What Happened with Cambridge Analytica?
When it was revealed that a company connected to President Trump's 2016 campaign, Cambridge Analytica (CA), had been able to access data from 50 million Facebook accounts, and that Facebook had suspended their (and SCL's) accounts, you may have noticed one of three things, depending on your normal habitat:
- Regular users probably continued accessing their highly convenient web and mobile applications, mostly unconcerned
- The wider technology industry, much better informed, dashed off a flurry of indignant tweets (using the #deletefacebook hashtag) and blog posts about personal security and corporations' lack of adherence to the rules
- But, the web security industry, much more used to thinking and working at scale, sat up and paid close attention
It's difficult to wrap your brain around the numbers, yet if Facebook was a country, its population statistics would lag behind only China and India. This is no small matter.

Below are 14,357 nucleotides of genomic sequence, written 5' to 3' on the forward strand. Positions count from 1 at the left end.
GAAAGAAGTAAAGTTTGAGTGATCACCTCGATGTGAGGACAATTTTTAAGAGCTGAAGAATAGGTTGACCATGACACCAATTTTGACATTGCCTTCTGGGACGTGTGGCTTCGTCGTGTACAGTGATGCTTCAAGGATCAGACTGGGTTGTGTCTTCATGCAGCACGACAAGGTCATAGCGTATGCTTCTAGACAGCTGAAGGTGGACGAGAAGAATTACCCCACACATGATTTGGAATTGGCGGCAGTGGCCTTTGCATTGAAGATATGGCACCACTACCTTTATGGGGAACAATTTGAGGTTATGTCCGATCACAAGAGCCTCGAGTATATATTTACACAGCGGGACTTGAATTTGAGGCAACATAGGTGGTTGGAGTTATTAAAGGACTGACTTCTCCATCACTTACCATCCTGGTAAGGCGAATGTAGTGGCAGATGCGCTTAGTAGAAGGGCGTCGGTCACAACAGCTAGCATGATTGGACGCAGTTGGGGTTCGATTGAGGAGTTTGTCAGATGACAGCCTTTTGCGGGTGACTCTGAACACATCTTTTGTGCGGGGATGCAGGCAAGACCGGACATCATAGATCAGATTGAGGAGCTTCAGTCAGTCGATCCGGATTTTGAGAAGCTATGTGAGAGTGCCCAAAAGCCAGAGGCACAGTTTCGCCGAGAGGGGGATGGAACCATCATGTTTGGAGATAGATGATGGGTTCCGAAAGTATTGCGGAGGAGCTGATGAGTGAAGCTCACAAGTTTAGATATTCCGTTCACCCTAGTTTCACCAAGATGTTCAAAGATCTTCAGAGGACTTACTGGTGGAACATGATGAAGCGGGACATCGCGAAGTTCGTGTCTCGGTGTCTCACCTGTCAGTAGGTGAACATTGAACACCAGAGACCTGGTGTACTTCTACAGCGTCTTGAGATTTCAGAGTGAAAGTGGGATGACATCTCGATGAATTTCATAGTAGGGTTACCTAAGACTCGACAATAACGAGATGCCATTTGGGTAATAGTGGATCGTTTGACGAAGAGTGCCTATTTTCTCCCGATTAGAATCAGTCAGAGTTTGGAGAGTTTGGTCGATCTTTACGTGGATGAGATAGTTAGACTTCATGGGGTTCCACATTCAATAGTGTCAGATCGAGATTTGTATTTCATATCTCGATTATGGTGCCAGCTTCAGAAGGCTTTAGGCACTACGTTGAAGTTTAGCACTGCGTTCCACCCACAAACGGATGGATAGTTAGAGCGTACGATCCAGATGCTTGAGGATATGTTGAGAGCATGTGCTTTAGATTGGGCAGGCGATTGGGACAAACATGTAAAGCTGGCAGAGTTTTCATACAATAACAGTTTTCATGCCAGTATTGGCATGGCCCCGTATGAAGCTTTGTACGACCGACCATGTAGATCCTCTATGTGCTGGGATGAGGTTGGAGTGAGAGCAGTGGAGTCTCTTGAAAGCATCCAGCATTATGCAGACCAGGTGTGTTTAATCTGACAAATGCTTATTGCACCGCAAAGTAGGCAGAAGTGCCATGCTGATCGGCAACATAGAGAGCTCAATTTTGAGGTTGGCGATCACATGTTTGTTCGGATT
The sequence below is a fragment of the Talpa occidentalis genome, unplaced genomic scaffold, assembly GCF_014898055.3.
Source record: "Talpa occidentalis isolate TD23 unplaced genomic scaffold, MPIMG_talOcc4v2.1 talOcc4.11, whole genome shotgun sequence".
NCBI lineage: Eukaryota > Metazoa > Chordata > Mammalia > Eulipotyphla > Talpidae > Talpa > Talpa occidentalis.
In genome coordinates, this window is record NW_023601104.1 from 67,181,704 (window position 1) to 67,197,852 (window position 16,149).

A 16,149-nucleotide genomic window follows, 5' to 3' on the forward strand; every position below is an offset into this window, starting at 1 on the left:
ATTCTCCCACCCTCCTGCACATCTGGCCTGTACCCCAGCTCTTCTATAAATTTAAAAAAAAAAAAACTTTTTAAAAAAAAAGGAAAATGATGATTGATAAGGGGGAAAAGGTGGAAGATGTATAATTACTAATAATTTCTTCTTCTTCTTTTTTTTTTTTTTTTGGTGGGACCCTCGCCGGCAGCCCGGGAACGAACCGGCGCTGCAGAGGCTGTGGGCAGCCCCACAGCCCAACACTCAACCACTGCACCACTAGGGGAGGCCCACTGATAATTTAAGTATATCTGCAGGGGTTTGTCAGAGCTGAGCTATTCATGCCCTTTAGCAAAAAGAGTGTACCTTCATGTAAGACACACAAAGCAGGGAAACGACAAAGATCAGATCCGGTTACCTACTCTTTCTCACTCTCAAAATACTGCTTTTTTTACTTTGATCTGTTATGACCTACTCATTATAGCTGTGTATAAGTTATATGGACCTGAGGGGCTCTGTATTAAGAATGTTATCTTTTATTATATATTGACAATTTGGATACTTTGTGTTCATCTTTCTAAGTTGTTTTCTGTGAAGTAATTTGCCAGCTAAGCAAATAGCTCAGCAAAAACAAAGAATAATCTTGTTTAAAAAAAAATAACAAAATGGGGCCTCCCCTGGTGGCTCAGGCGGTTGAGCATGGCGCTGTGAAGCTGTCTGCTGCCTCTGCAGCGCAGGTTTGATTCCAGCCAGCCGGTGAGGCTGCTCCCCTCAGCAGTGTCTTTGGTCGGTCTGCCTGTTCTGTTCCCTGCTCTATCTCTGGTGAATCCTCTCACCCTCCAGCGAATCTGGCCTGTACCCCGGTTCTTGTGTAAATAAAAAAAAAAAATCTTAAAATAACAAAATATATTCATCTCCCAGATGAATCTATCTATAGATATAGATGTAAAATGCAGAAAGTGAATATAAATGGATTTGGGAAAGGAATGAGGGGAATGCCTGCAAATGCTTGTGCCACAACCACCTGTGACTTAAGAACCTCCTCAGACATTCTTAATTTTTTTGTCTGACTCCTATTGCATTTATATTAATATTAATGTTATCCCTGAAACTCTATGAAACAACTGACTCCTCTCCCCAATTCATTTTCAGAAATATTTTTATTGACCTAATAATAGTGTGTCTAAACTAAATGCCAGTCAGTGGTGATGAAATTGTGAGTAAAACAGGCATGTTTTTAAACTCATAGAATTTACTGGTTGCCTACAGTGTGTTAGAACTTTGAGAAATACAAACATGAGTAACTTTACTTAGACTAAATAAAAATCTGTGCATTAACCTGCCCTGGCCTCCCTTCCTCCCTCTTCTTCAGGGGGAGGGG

What's the Back Story?
- The leak of data actually happened in 2015, aeons ago in technology terms. In a recent CNN interview conducted by Laurie Segall, Zuckerberg admitted about the data breach was a mistake that Facebook neglected to inform affected users about at the time. In his CNN interview, Zuckerberg called out a developer, Aleksandr Kogan, who he accused of misusing information he had access to.
- Cambridge Analytica's timeline records that their research partner, GSR, was reported by the Guardian in December of 2015 as having breached Facebook's terms of service and possibly the Data Protection Act. At the time, Facebook asked both GSR and Cambridge Analytica to delete the data.
- Fast forward to March 2017, when CA ran an internal audit to ensure that all GSR data had been deleted, and then informed Facebook. Then in late 2017 and into the early part of this year, the Information Commissioner's Office (ICO) contacted CA to ask for details about how they processed data, including data on US nationals in the UK and alleged work on Brexit. CA reported that they cooperated fully, providing all requested information.
- In March 2018, when Facebook suspended CA and SCL accounts, the full impact hit the public consciousness.
What Will Change at Facebook?